Barbara: It’s a lot of Photoshopping!

Nancy: To get everybody in, but I’ve watched that family grow. I knew you first when most of your children were single—maybe all of them—and to see them marry and establish their own homes. That’s got to be a great joy for you and Dennis. Although, as with all families, there are times of ups and downs and heartaches. We’re all broken, dysfunctional people. Right?

Barbara: That’s right. We are, and we are no less broken and dysfunctional than anybody else. We’ve got all kinds of challenges, and we have issues just like everyone else.

Nancy: And all very much in need of God’s grace.

Barbara: Absolutely.

Nancy: That’s the message you and Dennis and your wonderful staff there at FamilyLife are proclaiming day after day. So thank you for your ministry. For those who don’t know, it was some of the staff there at FamilyLife who had the vision to start what became Revive Our Hearts. So the ministry you and your husband founded is kind of the parent to Revive Our Hearts, and we’ve had a close and sweet relationship over those years.

Barbara: Yes, we have.

Nancy: I’m very thankful to be spreading the message now, too.

Barbara: Yes. It’s been a privilege to partner.

Nancy: You just consider holidays a very special thing. I love that, because holidays in Scripture were originally intended to be holy days.

Barbara: That’s right.

Nancy: These were annual times of celebrating, whether it was the Passover or the ingathering of the harvest or different moments and days in the calendar and the rhythm of the people of God. They would stop. Some days were fast days, some days were feast days. But they would stop and recount what God had done and remember and focus and put aside their ordinary work.

Barbara: That’s right.

Nancy: Many of the holidays in our calendar have their foundations in the Christian faith. But it seems like they’ve become pretty secular and just time for shopping and just a day off of school, and just not so meaningful anymore.

Barbara: Yes. They have become very secular. I love that God did that for us, that He instituted for His people, the nation of Israel, before Christ came, all of these feasts and all of these celebrations. It just reminds me that God knows how prone we are to wander and that we need those moments in the calendar year, year after year after year, where we can pull away from our daily activity, and we can stop, and we can rest, and we can focus on Him, and we can be reminded of who He is and what He has done for us.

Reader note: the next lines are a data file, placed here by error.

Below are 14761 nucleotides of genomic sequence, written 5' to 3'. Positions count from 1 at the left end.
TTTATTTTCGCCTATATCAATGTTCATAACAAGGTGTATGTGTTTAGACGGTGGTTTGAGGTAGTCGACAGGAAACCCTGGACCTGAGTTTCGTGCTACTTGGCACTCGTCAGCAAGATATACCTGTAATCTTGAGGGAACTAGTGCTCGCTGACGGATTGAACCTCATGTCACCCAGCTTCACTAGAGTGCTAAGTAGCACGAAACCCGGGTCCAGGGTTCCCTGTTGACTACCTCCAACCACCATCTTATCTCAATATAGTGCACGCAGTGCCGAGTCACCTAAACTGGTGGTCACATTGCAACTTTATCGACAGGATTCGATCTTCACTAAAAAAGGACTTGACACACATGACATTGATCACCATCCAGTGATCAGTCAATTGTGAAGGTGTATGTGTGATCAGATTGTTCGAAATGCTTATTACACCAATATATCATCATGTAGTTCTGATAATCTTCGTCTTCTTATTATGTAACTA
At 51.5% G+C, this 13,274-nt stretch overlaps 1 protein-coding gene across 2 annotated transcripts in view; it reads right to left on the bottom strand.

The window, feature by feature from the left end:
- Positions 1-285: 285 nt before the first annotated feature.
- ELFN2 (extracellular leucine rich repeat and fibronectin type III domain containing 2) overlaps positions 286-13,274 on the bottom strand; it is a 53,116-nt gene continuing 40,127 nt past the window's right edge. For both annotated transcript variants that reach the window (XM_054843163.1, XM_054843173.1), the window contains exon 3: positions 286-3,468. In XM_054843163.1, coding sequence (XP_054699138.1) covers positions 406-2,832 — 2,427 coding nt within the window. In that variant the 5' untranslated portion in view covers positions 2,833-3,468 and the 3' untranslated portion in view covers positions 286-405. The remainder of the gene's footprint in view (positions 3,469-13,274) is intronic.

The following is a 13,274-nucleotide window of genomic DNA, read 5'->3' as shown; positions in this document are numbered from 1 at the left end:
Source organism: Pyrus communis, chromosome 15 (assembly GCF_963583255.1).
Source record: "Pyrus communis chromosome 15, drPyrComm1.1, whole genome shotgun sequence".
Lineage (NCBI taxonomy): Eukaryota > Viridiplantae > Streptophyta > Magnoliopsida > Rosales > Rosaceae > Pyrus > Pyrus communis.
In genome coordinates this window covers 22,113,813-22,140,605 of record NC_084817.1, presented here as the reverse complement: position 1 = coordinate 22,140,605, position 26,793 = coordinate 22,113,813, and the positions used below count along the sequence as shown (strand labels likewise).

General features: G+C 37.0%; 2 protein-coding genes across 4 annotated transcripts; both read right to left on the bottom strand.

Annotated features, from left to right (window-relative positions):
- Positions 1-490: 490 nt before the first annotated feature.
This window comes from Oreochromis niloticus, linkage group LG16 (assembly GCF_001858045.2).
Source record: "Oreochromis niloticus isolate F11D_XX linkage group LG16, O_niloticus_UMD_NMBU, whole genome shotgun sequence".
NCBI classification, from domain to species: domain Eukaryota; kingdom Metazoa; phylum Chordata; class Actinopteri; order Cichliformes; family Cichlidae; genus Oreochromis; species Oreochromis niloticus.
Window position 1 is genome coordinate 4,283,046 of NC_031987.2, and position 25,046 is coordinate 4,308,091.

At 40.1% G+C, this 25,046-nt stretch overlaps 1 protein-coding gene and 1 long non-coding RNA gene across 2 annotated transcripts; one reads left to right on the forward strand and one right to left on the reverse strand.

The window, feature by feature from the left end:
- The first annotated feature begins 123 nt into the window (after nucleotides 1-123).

Most of us don’t celebrate the Jewish feasts and the Jewish calendar, but in our lives we celebrate Christmas and Easter and Thanksgiving and those come around every year. Year after year they always show up. I think it’s a prime opportunity for moms and dads to impart spiritual truth to their kids because, as you’ve said, these holidays are all rooted in biblical truth and biblical history.

The reason we celebrate Christmas is because of the incarnation of Christ. It’s not because of Santa Claus. It’s not because of all of these other things. It still surprises me that we can hear Christmas hymns that talk about Jesus in stores at Christmas time.

Nancy: At least for a while longer.

Barbara: I know. I’m amazed that every year it hasn’t been stopped. But what it tells me is that people are receptive to hearing about Jesus at Christmas. We know that’s what this is all about. Everybody knows what it’s all about. And yet we don’t know how to get in touch with that truth. We don’t know how to take that generic, general knowledge that Christmas is about Jesus and really make it about Jesus in our homes.

So in my empty-nest years, I’ve started creating products and resources primarily for women, because women are the ones who buy the decorations. We’re the ones who put up the tree. We’re the ones that say, “Yes, we’re going to do this.” These products and resources are not female exclusive. They’re significant enough that I think men are going to be able to get just as engaged as the women.